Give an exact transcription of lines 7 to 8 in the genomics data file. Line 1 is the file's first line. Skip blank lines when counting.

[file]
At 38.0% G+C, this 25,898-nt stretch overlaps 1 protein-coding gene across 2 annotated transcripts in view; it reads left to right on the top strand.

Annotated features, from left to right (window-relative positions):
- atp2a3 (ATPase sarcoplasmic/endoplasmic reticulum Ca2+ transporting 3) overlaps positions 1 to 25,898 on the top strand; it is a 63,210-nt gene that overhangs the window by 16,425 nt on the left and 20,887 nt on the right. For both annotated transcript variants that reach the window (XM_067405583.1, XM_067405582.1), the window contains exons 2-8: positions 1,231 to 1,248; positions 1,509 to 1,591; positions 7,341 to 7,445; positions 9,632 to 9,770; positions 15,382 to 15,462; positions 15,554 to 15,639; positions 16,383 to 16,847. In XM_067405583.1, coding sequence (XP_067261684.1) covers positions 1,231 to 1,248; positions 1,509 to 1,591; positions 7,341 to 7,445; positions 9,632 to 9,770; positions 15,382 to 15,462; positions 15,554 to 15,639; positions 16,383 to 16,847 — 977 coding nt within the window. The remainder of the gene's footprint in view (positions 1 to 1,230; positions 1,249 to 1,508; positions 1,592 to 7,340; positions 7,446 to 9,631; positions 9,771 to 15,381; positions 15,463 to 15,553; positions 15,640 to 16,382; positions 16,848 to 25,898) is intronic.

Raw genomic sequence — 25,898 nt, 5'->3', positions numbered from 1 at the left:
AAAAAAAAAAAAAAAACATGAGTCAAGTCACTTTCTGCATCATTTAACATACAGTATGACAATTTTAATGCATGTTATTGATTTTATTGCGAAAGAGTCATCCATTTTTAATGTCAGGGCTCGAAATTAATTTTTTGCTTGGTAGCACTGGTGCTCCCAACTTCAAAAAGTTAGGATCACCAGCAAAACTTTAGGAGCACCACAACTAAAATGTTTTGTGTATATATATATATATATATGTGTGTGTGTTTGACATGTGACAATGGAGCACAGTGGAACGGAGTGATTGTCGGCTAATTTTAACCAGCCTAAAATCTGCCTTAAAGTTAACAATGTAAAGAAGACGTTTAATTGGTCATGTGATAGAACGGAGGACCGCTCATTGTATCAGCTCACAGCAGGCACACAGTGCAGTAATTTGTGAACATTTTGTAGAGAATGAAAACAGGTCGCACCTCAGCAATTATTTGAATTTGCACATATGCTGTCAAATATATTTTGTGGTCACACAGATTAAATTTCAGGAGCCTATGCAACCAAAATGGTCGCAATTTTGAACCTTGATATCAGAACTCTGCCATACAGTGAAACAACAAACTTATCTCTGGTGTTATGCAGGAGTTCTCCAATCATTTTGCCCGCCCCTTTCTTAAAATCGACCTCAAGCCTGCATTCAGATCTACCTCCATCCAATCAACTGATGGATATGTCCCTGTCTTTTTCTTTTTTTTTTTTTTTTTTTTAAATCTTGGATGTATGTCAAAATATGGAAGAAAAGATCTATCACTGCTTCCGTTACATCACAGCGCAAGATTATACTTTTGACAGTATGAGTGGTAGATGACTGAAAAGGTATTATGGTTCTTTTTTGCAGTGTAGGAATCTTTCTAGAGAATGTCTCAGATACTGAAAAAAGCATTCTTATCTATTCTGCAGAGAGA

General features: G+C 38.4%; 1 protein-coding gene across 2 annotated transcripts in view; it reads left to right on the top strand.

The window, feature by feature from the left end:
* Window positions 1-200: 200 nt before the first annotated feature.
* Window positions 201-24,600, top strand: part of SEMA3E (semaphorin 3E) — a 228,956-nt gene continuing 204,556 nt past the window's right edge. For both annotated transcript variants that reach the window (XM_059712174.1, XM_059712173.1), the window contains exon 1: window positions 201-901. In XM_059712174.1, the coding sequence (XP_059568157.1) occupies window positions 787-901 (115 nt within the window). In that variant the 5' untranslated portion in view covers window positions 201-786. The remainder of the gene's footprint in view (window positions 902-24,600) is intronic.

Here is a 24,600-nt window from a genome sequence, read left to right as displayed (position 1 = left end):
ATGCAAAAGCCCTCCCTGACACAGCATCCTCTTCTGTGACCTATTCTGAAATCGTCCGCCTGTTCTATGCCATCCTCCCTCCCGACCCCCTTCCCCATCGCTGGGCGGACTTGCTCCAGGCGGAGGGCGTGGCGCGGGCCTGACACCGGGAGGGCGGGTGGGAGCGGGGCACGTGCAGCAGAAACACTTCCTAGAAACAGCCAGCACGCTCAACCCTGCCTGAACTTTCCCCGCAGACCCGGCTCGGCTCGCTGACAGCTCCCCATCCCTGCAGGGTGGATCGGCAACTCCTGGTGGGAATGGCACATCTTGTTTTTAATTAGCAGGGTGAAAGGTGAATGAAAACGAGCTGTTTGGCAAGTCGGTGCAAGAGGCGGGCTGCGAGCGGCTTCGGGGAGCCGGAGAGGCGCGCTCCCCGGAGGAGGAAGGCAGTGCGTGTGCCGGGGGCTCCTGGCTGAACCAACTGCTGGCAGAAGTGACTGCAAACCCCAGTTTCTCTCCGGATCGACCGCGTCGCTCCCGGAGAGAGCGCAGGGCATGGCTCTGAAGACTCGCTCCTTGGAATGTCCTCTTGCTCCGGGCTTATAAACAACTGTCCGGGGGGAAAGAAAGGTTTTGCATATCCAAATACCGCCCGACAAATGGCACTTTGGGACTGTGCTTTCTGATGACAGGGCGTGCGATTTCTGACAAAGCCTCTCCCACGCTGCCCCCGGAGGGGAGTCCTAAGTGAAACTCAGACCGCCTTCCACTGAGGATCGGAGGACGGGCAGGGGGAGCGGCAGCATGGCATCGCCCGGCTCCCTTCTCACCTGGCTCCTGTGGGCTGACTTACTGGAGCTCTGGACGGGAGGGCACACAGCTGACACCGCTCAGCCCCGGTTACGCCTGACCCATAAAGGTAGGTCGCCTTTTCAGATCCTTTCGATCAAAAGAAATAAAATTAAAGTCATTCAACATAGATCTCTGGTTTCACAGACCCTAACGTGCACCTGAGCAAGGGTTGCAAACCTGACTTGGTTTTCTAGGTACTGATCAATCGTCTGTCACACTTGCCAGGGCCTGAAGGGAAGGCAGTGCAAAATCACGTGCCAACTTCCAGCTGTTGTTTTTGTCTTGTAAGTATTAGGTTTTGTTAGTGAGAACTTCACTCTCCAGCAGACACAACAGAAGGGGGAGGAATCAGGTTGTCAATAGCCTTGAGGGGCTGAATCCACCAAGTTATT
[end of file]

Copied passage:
The window, feature by feature from the left end:
* Window positions 1-200: 200 nt before the first annotated feature.